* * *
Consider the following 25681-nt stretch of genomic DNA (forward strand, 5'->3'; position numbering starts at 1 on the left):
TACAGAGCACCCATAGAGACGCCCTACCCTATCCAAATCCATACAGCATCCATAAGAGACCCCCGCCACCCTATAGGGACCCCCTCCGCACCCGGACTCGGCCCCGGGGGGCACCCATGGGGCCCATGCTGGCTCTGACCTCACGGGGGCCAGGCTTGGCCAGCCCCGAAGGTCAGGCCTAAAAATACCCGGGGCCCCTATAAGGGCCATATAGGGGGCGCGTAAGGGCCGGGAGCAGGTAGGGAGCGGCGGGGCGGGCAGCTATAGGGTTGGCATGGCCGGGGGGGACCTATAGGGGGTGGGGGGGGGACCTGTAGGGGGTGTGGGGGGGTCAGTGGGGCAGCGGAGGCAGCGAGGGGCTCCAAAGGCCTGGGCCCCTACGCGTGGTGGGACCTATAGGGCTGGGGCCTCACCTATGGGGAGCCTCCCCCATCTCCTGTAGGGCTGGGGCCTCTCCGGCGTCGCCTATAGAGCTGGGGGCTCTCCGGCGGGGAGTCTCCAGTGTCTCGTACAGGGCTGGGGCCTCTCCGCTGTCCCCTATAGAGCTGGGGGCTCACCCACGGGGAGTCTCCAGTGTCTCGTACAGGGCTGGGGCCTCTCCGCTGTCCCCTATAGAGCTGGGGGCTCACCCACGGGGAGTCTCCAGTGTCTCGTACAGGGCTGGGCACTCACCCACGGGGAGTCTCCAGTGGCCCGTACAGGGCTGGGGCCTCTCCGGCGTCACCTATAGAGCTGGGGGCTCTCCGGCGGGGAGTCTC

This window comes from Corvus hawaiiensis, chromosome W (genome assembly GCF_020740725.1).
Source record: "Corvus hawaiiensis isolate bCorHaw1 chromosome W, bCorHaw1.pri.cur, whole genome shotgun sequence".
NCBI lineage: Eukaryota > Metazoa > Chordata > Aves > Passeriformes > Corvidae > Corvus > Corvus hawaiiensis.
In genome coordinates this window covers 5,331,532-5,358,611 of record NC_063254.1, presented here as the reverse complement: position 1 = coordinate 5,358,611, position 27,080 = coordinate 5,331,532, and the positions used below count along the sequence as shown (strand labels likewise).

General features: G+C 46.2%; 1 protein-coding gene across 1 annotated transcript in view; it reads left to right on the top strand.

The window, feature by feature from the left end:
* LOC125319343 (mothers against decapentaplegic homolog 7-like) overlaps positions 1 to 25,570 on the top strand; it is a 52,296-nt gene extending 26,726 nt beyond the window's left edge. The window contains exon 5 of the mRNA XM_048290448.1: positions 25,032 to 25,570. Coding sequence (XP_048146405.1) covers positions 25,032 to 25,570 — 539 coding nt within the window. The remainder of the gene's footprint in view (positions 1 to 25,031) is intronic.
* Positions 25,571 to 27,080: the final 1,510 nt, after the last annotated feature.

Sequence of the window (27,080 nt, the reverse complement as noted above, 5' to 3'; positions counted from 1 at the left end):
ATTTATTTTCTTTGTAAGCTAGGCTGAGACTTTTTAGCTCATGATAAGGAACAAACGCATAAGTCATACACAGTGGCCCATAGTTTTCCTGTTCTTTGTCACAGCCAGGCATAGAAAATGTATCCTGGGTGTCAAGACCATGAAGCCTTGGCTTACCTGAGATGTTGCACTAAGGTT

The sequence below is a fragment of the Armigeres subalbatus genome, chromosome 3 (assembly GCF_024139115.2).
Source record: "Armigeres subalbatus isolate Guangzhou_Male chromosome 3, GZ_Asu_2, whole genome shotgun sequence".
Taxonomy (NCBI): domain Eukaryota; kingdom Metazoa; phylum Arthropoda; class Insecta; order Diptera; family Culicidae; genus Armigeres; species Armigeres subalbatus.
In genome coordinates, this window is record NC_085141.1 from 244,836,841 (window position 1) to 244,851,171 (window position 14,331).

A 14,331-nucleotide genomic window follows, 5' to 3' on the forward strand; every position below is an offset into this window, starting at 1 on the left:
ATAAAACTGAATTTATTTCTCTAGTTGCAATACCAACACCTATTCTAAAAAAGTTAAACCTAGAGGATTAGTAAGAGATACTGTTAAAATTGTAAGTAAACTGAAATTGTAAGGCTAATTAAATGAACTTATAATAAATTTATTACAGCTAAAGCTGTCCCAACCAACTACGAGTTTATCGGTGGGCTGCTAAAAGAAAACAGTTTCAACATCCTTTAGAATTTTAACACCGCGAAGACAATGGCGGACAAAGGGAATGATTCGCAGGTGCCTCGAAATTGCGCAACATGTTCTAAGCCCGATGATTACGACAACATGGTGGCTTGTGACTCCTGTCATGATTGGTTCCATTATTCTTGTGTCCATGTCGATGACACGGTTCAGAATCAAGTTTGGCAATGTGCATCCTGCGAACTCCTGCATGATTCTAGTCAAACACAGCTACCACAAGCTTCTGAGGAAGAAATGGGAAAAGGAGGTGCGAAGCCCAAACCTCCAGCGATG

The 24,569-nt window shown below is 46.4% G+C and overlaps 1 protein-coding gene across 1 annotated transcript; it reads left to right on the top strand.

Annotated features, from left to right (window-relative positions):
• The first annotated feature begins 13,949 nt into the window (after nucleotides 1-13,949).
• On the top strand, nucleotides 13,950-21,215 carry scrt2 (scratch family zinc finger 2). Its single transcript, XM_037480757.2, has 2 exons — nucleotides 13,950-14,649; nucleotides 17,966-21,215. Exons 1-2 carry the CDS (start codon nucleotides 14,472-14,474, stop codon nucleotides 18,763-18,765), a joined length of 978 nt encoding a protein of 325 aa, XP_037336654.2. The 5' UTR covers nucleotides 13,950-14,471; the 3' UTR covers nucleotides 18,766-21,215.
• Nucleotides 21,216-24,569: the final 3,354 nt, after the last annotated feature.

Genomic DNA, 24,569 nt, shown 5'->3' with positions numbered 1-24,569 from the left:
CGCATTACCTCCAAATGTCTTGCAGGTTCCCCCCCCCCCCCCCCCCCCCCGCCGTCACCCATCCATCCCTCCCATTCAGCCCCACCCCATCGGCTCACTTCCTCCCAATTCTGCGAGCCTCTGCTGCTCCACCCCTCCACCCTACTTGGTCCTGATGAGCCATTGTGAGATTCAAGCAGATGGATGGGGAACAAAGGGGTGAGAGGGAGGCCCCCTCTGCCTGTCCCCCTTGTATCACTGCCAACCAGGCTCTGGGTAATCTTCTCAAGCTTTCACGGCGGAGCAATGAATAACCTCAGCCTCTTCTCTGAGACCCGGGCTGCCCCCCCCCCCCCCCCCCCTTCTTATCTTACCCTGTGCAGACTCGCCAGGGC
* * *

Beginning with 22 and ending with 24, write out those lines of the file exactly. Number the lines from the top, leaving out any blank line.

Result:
• On the top strand, nucleotides 13,950-21,215 carry scrt2 (scratch family zinc finger 2). Its single transcript, XM_037480757.2, has 2 exons — nucleotides 13,950-14,649; nucleotides 17,966-21,215. Exons 1-2 carry the CDS (start codon nucleotides 14,472-14,474, stop codon nucleotides 18,763-18,765), a joined length of 978 nt encoding a protein of 325 aa, XP_037336654.2. The 5' UTR covers nucleotides 13,950-14,471; the 3' UTR covers nucleotides 18,766-21,215.
• Nucleotides 21,216-24,569: the final 3,354 nt, after the last annotated feature.

Genomic DNA, 24,569 nt, shown 5'->3' with positions numbered 1-24,569 from the left: